By Mark Savage
BBC News entertainment reporter
Jackson is producing The Hobbit, Tintin, and a remake of The Dam Busters
Steven Spielberg's Tintin film is in the can, but it will take two years for the computer animation to be completed, producer Peter Jackson has said.
The Lord Of The Rings director told the BBC: "Tintin is great. It's made. The movie is cut together and now [we] are turning it into a fully-rendered film".
"So the movie, to some degree, exists in a very rough state."
The director is in London for the Royal gala premiere of his latest film, The Lovely Bones, on Tuesday night.
Based on Alice Sebold's best-selling novel, the movie is told from the perspective of a murdered teenage girl who reaches out to her family from the afterlife.
Prince Charles and the Duchess of Cornwall will attend the premiere alongside stars Saoirse Ronan, Susan Sarandon and Mark Wahlberg.
The film was originally supposed to be released in March 2008, but will now hit cinemas in January - prompting speculation that film company Paramount has Oscar hopes for the drama.
Jackson has already won three Academy Awards in 2004 for the final Lord Of The Rings film, The Return Of The King.
He is currently revisiting JRR Tolkien's world by adapting The Hobbit for the big screen, although he has handed over directorial duties to Guillermo Del Toro.
Jamie Bell's performances were motion captured for the Tintin film
The project is currently in pre-production, and Jackson said he had been scouting for locations in New Zealand immediately before travelling to London.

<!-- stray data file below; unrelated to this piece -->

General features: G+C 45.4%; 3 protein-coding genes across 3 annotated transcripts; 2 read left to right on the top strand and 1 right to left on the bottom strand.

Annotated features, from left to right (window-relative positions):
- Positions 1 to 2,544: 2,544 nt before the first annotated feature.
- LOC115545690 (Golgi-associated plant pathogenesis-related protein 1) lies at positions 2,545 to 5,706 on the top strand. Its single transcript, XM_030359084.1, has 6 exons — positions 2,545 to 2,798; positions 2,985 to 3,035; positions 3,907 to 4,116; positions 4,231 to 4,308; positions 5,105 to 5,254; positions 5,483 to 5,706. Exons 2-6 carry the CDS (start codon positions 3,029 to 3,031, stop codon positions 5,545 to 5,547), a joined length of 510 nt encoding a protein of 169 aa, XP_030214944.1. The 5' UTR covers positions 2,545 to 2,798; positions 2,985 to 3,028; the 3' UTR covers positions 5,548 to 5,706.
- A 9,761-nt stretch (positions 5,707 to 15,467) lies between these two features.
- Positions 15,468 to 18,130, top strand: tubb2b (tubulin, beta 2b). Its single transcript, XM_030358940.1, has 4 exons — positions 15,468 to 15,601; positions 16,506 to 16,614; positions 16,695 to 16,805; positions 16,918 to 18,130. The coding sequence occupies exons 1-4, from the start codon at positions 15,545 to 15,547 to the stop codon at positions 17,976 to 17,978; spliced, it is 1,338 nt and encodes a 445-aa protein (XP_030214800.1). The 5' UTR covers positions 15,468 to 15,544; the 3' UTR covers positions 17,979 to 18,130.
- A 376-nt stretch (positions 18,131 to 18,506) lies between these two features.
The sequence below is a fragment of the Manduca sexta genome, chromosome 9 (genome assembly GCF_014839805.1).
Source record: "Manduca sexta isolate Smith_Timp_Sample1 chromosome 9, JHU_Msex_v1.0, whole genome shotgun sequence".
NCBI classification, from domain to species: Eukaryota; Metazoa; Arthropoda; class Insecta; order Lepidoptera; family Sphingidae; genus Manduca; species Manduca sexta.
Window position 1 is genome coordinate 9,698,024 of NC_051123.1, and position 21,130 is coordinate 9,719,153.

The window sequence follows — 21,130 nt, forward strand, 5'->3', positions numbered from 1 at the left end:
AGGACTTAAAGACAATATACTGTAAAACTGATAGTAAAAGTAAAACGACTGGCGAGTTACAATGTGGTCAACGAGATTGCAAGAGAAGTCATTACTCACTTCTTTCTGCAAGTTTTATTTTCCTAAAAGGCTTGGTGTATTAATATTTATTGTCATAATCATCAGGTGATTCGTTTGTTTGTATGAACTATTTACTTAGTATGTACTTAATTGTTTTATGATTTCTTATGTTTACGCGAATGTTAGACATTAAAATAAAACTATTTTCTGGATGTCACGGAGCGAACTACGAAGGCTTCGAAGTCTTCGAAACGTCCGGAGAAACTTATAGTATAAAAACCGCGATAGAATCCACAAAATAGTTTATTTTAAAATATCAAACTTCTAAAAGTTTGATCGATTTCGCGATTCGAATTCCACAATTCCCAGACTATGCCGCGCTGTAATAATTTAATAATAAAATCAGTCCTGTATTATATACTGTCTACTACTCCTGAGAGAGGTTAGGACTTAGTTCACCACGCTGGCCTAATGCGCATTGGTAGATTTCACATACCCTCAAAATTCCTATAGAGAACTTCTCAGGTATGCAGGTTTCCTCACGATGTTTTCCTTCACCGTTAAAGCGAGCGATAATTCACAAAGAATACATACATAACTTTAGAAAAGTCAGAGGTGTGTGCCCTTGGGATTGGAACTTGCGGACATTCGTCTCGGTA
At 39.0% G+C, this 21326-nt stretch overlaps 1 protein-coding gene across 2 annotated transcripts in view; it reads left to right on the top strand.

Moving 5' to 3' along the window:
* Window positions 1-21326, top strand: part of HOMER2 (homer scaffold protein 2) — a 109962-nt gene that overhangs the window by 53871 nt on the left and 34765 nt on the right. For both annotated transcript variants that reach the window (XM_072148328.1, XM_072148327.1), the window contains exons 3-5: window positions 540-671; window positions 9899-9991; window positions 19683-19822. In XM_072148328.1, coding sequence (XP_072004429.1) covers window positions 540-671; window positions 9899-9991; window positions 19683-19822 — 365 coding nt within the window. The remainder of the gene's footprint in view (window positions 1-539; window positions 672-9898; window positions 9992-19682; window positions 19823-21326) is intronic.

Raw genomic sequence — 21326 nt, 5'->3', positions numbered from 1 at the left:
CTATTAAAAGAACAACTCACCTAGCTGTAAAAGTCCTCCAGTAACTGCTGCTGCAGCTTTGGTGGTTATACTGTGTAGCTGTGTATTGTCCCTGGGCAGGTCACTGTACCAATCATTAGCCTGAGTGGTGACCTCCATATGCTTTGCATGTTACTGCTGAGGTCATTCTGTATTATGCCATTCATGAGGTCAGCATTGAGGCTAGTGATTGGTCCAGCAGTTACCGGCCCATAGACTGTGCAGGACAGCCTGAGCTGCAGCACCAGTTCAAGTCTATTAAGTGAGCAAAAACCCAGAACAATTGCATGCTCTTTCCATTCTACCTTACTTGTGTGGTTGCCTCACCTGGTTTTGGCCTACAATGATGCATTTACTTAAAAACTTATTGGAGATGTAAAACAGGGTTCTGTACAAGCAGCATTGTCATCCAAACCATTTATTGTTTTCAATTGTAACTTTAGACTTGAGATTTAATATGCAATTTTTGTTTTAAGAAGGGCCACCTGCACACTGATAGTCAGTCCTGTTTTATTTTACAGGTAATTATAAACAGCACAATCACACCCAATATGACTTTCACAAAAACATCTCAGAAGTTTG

He stressed that there would be continuity between his films and Del Toro's, despite the latter being better known for macabre material like Pan's Labyrinth.
"We're writing the screenplays with him, so in terms of the script, there is continuity," he said.
"We're writing Ian McKellen's dialogue just the same as we did in Lord Of The Rings. But Guillermo, being the director, will obviously take the script and interpret that and shoot his film. So that'll be interesting to see.
"That's actually the reason I wanted him to do it. I felt like I'd be trying to compete with myself and deliberately do things differently, which is not the way I want to work. I want it to be natural."
Unlike Tintin, he revealed, The Hobbit will not be filmed in 3D, despite the current vogue for the technology in the movie industry.
"Guillermo wants to shoot in 35mm, old-fashioned film," Jackson said, "which suits me, because he wants to keep it in the same space as the original trilogy".
But Jackson gave a cautious welcome to 3D, saying it "only adds to the experience" of watching a movie.
"The only thing I get annoyed about is the image being a little dull.
"It does feel like you're looking at the movie with sunglasses on. But literally, that could just be about getting brighter bulbs in the projectors."